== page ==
The Seasteading Institute has inked a deal with French Polynesia for a trial city off their shores. It’s happening.

Gallup polled adult residents in 135 countries, and sixteen percent of their populations wish to leave their places of birth permanently. That translates to seven hundred million people. That’s the equivalent of two United States.

Really, what is the United States other than a kind of oasis of government experimentalism? Hardly perfect, during the late 18th century, the US could be thought of as an almost island nation, a respite for visionaries and storytellers. Outcasts. Criminals. Tax avoiders. Revolutionaries. It put pressure upon other nations just be existing, surely contributing to the hastening of monarchical decline and renewed interest in individual rights (at least rhetorically).

British historian Donald Cardwell described a version of the above tension. Over time, governments feel that they don’t have to compete over citizens, a kind of stagnation takes hold. Other areas of life seem to improve, to innovate, but governments appear less inclined. And as interests grab the machinery of the state, governments are even less inclined to change. Reason suggests there are more than 200 ways to organize humans, and that perhaps the best ideas are being held back, retarded by Cardwell’s Law.

Seasteading lays out in four compelling parts how, right now, researchers and scientists are working on the concept’s logistical problems with an eye toward solving environmental problems, poverty, and the stagnation of medical advancement. Seasteading is a brisk, easy read that leaves readers struck by the possibilities. Each section profiles the important players. It shows how every gummed up problem, every stinking barrier to advancement lies at the feet of current political structures (it made me boil with anger when I read about how medical potential is being stifled).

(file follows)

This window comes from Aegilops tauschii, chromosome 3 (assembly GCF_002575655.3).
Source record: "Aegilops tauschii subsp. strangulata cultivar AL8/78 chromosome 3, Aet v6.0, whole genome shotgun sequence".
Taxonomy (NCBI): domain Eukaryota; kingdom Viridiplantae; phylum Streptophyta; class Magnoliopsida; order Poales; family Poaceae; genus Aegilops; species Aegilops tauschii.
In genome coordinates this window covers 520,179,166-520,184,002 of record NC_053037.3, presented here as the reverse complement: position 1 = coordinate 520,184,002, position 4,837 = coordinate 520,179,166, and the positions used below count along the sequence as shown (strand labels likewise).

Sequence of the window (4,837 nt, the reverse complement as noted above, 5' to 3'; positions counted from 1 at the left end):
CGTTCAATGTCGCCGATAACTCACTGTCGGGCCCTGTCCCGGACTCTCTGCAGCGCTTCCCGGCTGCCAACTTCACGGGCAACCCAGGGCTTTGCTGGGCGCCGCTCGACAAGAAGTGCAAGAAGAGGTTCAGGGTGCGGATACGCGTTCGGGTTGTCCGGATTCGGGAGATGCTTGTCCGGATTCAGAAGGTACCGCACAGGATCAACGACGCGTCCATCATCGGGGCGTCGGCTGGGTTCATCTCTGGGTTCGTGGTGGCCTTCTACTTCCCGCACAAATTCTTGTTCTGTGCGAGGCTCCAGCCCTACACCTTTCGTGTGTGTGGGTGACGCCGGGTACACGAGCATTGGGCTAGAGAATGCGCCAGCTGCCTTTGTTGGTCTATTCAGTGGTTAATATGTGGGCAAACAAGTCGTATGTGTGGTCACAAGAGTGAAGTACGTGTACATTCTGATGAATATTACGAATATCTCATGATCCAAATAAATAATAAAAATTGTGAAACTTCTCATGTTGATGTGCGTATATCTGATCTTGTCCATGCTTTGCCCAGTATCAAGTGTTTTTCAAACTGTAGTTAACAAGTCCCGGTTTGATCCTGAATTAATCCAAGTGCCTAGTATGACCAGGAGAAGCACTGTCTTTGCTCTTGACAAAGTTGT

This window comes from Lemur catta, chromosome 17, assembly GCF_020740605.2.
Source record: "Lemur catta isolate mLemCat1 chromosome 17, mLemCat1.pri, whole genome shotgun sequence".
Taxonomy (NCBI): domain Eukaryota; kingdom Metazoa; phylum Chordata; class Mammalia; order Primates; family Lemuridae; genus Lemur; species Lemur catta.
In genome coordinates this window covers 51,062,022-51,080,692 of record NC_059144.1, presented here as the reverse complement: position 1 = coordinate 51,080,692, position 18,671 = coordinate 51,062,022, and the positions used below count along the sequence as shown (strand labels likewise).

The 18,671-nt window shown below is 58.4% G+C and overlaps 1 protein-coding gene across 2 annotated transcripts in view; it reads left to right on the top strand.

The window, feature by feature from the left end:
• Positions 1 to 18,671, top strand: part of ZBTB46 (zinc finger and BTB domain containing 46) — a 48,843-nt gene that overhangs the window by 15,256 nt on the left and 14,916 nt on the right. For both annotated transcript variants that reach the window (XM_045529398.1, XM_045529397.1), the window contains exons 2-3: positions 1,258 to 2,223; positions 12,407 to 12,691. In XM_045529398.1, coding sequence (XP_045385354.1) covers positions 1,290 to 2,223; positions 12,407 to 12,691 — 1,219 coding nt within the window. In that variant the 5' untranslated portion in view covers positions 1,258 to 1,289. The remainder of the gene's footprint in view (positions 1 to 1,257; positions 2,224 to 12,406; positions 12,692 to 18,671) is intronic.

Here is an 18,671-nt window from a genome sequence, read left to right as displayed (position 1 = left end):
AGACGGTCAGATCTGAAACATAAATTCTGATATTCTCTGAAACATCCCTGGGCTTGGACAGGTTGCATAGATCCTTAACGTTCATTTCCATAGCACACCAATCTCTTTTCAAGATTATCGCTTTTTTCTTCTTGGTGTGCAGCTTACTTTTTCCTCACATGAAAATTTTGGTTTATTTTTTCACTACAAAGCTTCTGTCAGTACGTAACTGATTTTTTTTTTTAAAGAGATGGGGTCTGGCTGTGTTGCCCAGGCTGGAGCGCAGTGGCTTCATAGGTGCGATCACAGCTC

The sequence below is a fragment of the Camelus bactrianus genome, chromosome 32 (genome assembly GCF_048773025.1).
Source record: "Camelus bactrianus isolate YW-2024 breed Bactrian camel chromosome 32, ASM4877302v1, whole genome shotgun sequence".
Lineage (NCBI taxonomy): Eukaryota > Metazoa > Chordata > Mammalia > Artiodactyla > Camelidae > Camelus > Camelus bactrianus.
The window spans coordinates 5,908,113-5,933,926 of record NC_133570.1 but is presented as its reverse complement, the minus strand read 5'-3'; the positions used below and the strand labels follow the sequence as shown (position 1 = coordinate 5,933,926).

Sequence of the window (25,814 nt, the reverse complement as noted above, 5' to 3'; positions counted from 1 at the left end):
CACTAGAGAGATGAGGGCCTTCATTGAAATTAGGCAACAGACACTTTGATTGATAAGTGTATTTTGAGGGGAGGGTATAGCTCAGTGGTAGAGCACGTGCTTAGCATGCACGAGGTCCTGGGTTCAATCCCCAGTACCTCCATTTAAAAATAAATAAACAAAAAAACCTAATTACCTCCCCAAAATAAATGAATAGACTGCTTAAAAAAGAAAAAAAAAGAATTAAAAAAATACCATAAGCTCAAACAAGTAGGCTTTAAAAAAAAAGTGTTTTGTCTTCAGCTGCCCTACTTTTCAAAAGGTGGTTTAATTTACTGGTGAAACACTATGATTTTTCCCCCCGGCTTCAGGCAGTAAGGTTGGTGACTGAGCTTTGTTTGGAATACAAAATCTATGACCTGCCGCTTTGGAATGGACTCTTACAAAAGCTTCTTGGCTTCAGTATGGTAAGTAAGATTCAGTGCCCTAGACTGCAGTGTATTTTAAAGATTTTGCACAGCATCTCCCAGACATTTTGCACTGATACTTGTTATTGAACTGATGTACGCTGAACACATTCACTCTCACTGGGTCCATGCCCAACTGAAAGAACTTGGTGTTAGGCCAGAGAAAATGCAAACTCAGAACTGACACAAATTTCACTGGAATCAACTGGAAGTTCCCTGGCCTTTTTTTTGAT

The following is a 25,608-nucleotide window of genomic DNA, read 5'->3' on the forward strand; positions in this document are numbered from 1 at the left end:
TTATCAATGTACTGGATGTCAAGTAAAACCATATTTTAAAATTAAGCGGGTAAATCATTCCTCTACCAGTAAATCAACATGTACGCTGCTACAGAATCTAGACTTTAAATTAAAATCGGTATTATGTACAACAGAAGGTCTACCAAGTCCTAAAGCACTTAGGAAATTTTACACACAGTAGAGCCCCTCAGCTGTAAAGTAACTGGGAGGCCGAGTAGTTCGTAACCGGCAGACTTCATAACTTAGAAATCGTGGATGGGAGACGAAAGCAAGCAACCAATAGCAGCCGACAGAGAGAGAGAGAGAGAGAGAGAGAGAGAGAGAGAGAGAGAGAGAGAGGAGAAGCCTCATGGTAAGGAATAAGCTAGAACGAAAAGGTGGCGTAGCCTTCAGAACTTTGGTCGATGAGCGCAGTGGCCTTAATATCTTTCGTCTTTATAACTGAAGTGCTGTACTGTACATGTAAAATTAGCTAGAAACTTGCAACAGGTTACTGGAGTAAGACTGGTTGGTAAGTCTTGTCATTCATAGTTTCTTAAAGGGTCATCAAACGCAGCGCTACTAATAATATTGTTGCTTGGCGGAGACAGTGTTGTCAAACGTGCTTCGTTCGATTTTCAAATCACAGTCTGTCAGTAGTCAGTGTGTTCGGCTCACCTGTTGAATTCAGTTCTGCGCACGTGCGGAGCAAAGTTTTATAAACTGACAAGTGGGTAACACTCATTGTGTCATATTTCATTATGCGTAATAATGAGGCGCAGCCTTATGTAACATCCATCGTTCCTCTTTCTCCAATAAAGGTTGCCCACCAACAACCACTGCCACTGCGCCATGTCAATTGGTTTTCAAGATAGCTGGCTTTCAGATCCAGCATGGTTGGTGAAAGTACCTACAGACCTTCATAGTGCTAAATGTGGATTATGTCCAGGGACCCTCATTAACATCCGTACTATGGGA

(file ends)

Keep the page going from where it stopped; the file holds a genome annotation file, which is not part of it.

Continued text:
The logistics alone celebrate interdisciplinary study, from basic biology to philosophy to law to international relations.

The good news, however, is The Seasteading Institute has inked a deal just this year with French Polynesia for a trial city off their shores, a testimonial to Patri Friedman’s exhortation to debate less and build more. It’s happening.

SPREAD TO THE UNIVERSITIES

Regular FEE readers include Political Science professors at the university level. I can think of literally no other book that would spark the imagination of undergrad students. Along with learning the ins and outs of comparative governments, why not assign Quirk and Friedman’s fantastic new book, Seasteading, and have groups of students set about creating their own White Papers. The logistics alone will celebrate interdisciplinary study, from basic biology to philosophy to law to international relations, just to name a few.

For sure the concept of seasteading is a bit of an ideological Rorschach test, and that is at least a considerable part of its charm. Quirk and Friedman have their own ideas but never presume to know what is best for everyone. Instead, they’re leaving humanity with the intellectual scaffolding to challenge existing orders. With seven hundred million people dreaming of life somewhere else, crying in the darkness of what amounts to a grand DNA lottery (most of us just happened to land on this side of the gated community), the time to take Quirk and Friedman seriously is right now.

C. Edward Kelso


C. Edward Kelso

Edward Kelso is the author of The Market Anarchist, to be published Fall 2017.

This article was originally published on FEE.org. Read the original article.